I'm astonished that given our current situation, there are some who would prefer less domestic energy production.  With conflicts in the Middle East and crude oil more than $100 a barrel, we should be on the same side.  We should all be on the side of more domestically produced energy.  The tremendous cost of America's dependence on foreign oil has never been more clear.

In light of this threat, we should have an energy policy of "all of the above."  I support drilling here, and drilling now.  I support renewable energy.  I support conservation.  And, I support nuclear energy.  It's counterproductive for senators from Big Oil country to single out energy that comes from American agriculture.  I didn't pick this fight.  I support energy from all sources.  I support traditional oil and gas.  And so do American taxpayers with tax incentives, for an industry that's 100 years old.

So, the attack on homegrown energy is really remarkable.  We shouldn't be fighting each other over domestic energy sources.  We should be fighting OPEC and foreign dictators and oil sheiks that hold our economy hostage.

The author of the amendment has argued that the production of clean, homegrown ethanol is fiscally irresponsible.  It's important to remember that the incentive exists to help the producers of ethanol compete with the oil industry.  And remember, the oil industry has been well supported by the federal treasury for more than a century.  President Obama, in his budget request for 2012, has advocated repealing a dozen or so subsidies to big oil.  He's argued that a century-old industry no longer needs tax breaks.  With oil prices at one-hundred dollars a barrel and record profits being made, some could certainly question why this industry needs any taxpayer subsidies at all.  President Obama's proposal would repeal about $44 billion in oil and gas subsidies over 10 years.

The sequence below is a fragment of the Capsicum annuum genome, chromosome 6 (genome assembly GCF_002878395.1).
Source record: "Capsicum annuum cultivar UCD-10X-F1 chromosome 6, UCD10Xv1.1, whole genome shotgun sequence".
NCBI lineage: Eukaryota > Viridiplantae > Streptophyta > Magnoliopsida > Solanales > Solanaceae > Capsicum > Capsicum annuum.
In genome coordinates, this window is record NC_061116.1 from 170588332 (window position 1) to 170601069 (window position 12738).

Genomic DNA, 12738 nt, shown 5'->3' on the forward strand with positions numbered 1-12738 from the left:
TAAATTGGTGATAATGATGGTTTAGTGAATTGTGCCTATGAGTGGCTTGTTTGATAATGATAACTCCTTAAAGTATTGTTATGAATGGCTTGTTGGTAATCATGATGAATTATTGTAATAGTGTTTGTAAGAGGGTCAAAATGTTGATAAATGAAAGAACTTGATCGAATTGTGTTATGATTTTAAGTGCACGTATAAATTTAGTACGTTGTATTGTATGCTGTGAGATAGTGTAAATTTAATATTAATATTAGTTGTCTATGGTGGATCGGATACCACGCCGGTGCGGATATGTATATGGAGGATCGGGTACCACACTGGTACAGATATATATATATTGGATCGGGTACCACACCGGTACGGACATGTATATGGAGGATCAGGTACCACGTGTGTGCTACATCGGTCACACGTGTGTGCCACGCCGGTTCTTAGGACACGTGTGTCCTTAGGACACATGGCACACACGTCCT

I'd like to remind my colleagues of a debate we had last summer on an amendment offered by Senator Sanders.  The amendment he offered would have, among other things, repealed about $35 billion in tax subsidies enjoyed by the oil and gas industry.  Opponents of the Sanders amendment argued that repealing the oil and gas subsidies would reduce domestic energy production and drive up our dependence on foreign oil.  Opponents also argued that it would cost U.S. jobs, and increase prices at the pump for consumers.

I tend to agreed with these arguments.  All of my Republican colleagues and more than one-third of Democrats did as well.  But, a repeal of the ethanol tax incentive is a tax increase that will surely be passed on to American consumers.  Repealing incentives for ethanol would have the same exact result.

I know that removing incentives for oil and gas will have the same impact as removing incentives for ethanol.  We'll get less domestically produced ethanol.  It will cost U.S. jobs.  It will increase our dependence on foreign oil.  It will increase prices at the pump for American consumers.  Mr. President, we're already dependent on foreign sources for more than 60 percent of our oil needs.  Why do my colleagues want to increase our foreign energy dependence when we can produce it here a home?